Then there are practical issues. If one books up for the vaccine, one may not necessarily be able to get one’s first dose in a reasonable timeframe (taking into account the fact that almost half of the Italian population has not even inoculated itself with the first dose). Younger people are therefore at risk of having to complete the vaccination cycle in the fall: if the mandatory green pass is introduced earlier (there is already talk of August), what will those who want to vaccinate but are waiting have to do? Will a 25-year-old who is booked and will complete the cycle in October have to undergo frequent swabbing for two months if required to attend places where the pass is required (very trivially, if he has to take a train to work every day)? Logic should suggest theintroduction of free sw abs (which in any case do not save the inconvenience to those who have to undergo them) for those who have booked, running the risk that unrepentant no-vaxers will continually book and cancel until the emergency is over in order not to pay for the swabs. In the case of paid swabs, it will produce a serious and unacceptable discrimination dictated only by bureaucratic time, and which, moreover, will also affect those who intend to join the vaccination campaign. If, on the other hand, we wait until a good percentage of Italians have been vaccinated, what will be the point of the pass if the 80 percent coverage threshold is reached or nearly reached? Then, in the event of an abrupt introduction, there is the backlash that could be suffered by businesses already battered by the emergency: cinemas, theaters, bars, restaurants and so on. Those who are waiting to be vaccinated and have to take a swab to go to the movies will probably be inclined not to go.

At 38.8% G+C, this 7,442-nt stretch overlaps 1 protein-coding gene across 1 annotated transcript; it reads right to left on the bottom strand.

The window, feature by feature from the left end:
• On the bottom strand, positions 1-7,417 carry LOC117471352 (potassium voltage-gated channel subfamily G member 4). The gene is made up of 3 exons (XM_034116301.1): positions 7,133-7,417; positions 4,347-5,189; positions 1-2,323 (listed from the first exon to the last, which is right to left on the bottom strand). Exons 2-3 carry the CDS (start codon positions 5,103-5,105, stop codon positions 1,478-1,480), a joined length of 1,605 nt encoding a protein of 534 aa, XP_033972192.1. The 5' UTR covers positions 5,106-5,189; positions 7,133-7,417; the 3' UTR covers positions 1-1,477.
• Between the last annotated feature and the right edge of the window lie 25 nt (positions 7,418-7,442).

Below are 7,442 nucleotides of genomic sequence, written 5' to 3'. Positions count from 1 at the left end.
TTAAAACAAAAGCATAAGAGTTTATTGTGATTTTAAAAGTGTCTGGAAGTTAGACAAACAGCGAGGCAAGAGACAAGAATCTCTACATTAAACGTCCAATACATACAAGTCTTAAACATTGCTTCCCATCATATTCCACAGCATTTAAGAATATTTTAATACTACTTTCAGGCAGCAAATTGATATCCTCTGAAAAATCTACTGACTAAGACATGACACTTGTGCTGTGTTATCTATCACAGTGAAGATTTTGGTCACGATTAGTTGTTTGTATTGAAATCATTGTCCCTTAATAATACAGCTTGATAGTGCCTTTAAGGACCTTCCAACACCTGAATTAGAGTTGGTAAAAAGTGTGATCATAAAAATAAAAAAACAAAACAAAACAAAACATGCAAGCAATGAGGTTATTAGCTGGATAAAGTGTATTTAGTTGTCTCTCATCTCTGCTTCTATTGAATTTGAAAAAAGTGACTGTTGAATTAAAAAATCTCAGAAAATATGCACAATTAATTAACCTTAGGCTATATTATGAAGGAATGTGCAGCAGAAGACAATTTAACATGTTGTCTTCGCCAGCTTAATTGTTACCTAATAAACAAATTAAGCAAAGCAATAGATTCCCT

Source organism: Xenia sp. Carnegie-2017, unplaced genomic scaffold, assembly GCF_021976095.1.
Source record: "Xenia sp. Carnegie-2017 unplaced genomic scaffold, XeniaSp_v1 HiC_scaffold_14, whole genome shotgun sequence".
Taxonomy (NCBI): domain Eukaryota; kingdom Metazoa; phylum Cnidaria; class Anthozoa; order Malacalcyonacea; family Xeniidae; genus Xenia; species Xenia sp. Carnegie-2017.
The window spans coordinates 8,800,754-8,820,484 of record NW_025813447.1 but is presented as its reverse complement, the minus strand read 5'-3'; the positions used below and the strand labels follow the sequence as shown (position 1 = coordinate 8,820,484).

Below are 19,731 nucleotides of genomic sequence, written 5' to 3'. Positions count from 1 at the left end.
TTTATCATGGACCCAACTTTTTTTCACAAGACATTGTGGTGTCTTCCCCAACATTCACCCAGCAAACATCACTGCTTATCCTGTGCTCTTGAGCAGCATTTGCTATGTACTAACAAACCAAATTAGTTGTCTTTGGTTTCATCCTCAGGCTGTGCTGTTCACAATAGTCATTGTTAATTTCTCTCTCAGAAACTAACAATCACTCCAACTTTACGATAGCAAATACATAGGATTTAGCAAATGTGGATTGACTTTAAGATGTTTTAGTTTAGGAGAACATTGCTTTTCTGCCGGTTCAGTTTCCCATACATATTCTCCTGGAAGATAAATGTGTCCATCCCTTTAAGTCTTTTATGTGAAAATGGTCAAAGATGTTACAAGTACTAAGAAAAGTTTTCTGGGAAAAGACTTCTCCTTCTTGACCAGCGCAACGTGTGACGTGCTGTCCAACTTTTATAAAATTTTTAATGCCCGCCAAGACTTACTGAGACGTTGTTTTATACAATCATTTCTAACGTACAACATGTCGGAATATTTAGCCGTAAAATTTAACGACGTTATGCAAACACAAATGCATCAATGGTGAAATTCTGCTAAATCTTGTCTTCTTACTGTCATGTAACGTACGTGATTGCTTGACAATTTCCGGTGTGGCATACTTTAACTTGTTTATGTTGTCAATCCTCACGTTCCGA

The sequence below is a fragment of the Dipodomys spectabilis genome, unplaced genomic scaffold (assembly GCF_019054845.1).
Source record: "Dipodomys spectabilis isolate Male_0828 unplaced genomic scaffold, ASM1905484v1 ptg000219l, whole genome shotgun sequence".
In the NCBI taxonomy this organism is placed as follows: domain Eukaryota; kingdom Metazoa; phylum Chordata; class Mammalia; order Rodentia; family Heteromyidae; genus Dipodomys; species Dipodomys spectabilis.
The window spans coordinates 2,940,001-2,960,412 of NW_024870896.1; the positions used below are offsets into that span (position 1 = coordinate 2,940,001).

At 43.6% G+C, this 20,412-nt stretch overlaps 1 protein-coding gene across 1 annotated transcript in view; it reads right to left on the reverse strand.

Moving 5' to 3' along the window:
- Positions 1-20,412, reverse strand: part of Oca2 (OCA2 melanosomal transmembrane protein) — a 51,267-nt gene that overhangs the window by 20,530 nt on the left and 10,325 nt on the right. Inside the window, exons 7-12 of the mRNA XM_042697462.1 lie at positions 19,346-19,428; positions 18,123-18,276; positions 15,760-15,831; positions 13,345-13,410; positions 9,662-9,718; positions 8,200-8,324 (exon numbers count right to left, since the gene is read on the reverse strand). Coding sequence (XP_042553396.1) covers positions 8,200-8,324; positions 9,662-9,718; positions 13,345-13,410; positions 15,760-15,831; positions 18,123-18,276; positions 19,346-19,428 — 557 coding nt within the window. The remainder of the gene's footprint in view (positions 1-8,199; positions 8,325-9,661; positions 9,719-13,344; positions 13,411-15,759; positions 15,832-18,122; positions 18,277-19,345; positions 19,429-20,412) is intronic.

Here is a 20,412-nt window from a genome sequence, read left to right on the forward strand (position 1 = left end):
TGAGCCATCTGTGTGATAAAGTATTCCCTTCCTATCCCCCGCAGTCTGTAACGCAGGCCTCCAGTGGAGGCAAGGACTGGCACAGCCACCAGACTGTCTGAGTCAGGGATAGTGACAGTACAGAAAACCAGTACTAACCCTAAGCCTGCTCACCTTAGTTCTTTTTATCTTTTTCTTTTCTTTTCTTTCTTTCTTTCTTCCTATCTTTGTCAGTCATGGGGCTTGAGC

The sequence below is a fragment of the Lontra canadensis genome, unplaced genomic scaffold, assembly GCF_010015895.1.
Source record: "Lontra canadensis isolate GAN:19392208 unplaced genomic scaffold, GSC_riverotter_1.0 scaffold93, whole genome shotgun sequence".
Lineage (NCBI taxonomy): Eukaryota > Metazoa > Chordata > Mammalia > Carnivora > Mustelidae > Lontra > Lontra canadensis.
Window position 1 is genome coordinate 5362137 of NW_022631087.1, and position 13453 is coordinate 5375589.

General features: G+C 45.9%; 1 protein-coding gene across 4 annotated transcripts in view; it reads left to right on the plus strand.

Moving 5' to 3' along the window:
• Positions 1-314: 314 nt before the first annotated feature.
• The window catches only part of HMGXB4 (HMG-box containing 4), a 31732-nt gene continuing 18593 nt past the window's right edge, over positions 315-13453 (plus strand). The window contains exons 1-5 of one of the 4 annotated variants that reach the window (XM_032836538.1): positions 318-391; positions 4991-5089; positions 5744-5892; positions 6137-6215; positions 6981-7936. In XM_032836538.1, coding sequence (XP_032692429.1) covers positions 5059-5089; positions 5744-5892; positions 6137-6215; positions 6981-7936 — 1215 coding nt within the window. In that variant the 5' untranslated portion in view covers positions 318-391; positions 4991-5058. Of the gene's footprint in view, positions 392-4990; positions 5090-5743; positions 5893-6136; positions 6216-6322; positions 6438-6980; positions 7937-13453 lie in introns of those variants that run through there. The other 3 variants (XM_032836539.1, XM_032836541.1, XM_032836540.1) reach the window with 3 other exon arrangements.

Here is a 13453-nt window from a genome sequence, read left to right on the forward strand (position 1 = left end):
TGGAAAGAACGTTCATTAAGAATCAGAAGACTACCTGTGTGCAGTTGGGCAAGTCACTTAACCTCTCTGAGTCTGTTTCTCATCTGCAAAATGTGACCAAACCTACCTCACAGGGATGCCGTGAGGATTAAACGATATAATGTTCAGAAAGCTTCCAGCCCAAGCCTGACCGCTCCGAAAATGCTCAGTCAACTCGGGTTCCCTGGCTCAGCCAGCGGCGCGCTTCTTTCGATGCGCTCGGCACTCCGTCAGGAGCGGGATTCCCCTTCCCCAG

Regarding the constitutionality of the green pass, it is useful to report the two opposing views: the one in favor by Giovanni Maria Flick and the one against by Ginevra Cerrina Feroni. Flick believes that “the current constitutional system allows vaccination to be made compulsory, based on Articles 16 and 32 of the Constitution, which respectively protect freedom of movement (thus the possibility of socialization) and health understood as a fundamental right of all citizens and as the interest of the entire community, only through a law. It is therefore legally permissible to introduce the Green Pass. There is the possibility of thinking about mandatory vaccination especially for certain professional categories who work indoors, in crowded places and in contact with the frail and minors. In my opinion, it is necessary to persuade people as much as possible to vaccinate with adequate information; otherwise, it is necessary, following a scientific technical opinion of the competent bodies, for the policy to decide whether to restrict not personal freedom but freedom of movement. It is necessary to safeguard not only the health of the individual but also of others and the community, and it is the task of policy to make socialization conditional on vaccination. Only people who for health reasons cannot vaccinate should be exempted. The freedom of the individual in these aspects must be coordinated with the principle of solidarity and its mandatory duties, as Article 2 of the Constitution recalls.” So instead Cerrina Feroni: “What will the green certificate be used for? The vagueness could open up disproportionate uses of the certificate, perhaps with differences between Region and Region, not only to attend a big event (which may be reasonable), but perhaps to go to a restaurant, to the theater or to exercise fundamental rights-duties, such as going to school or work. That is, the risk is that compulsory vaccination, even in the absence of law,becomes so surreptitiously. This is the heart of constitutionalism. Caution is needed.”